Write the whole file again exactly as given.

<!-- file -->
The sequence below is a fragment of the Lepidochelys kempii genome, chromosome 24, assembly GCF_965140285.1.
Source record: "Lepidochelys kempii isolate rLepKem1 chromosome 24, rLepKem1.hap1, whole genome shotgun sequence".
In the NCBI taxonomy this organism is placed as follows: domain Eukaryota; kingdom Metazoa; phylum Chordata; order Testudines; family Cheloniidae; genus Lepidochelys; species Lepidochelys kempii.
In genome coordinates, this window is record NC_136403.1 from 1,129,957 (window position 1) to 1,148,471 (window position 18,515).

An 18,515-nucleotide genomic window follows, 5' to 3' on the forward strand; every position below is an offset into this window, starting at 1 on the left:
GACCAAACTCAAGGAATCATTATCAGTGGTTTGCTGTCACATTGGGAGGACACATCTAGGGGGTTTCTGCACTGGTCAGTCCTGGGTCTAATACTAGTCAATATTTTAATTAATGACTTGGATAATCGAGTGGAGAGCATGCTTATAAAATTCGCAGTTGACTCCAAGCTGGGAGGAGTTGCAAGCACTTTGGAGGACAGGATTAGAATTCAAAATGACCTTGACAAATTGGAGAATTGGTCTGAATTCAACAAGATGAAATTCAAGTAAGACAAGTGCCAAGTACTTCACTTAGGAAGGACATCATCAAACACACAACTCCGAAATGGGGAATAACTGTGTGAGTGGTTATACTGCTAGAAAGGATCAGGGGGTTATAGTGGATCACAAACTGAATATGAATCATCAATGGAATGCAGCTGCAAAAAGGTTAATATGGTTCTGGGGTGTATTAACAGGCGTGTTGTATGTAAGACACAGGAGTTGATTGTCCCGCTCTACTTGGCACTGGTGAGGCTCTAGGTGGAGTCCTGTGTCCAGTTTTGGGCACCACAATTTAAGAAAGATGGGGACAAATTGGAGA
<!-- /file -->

The sequence below is a fragment of the Lepidochelys kempii genome, chromosome 24, assembly GCF_965140285.1.
Source record: "Lepidochelys kempii isolate rLepKem1 chromosome 24, rLepKem1.hap1, whole genome shotgun sequence".
In the NCBI taxonomy this organism is placed as follows: domain Eukaryota; kingdom Metazoa; phylum Chordata; order Testudines; family Cheloniidae; genus Lepidochelys; species Lepidochelys kempii.
In genome coordinates, this window is record NC_136403.1 from 1,129,957 (window position 1) to 1,148,471 (window position 18,515).

An 18,515-nucleotide genomic window follows, 5' to 3' on the forward strand; every position below is an offset into this window, starting at 1 on the left:
GACCAAACTCAAGGAATCATTATCAGTGGTTTGCTGTCACATTGGGAGGACACATCTAGGGGGTTTCTGCACTGGTCAGTCCTGGGTCTAATACTAGTCAATATTTTAATTAATGACTTGGATAATCGAGTGGAGAGCATGCTTATAAAATTCGCAGTTGACTCCAAGCTGGGAGGAGTTGCAAGCACTTTGGAGGACAGGATTAGAATTCAAAATGACCTTGACAAATTGGAGAATTGGTCTGAATTCAACAAGATGAAATTCAAGTAAGACAAGTGCCAAGTACTTCACTTAGGAAGGACATCATCAAACACACAACTCCGAAATGGGGAATAACTGTGTGAGTGGTTATACTGCTAGAAAGGATCAGGGGGTTATAGTGGATCACAAACTGAATATGAATCATCAATGGAATGCAGCTGCAAAAAGGTTAATATGGTTCTGGGGTGTATTAACAGGCGTGTTGTATGTAAGACACAGGAGTTGATTGTCCCGCTCTACTTGGCACTGGTGAGGCTCTAGGTGGAGTCCTGTGTCCAGTTTTGGGCACCACAATTTAAGAAAGATGGGGACAAATTGGAGA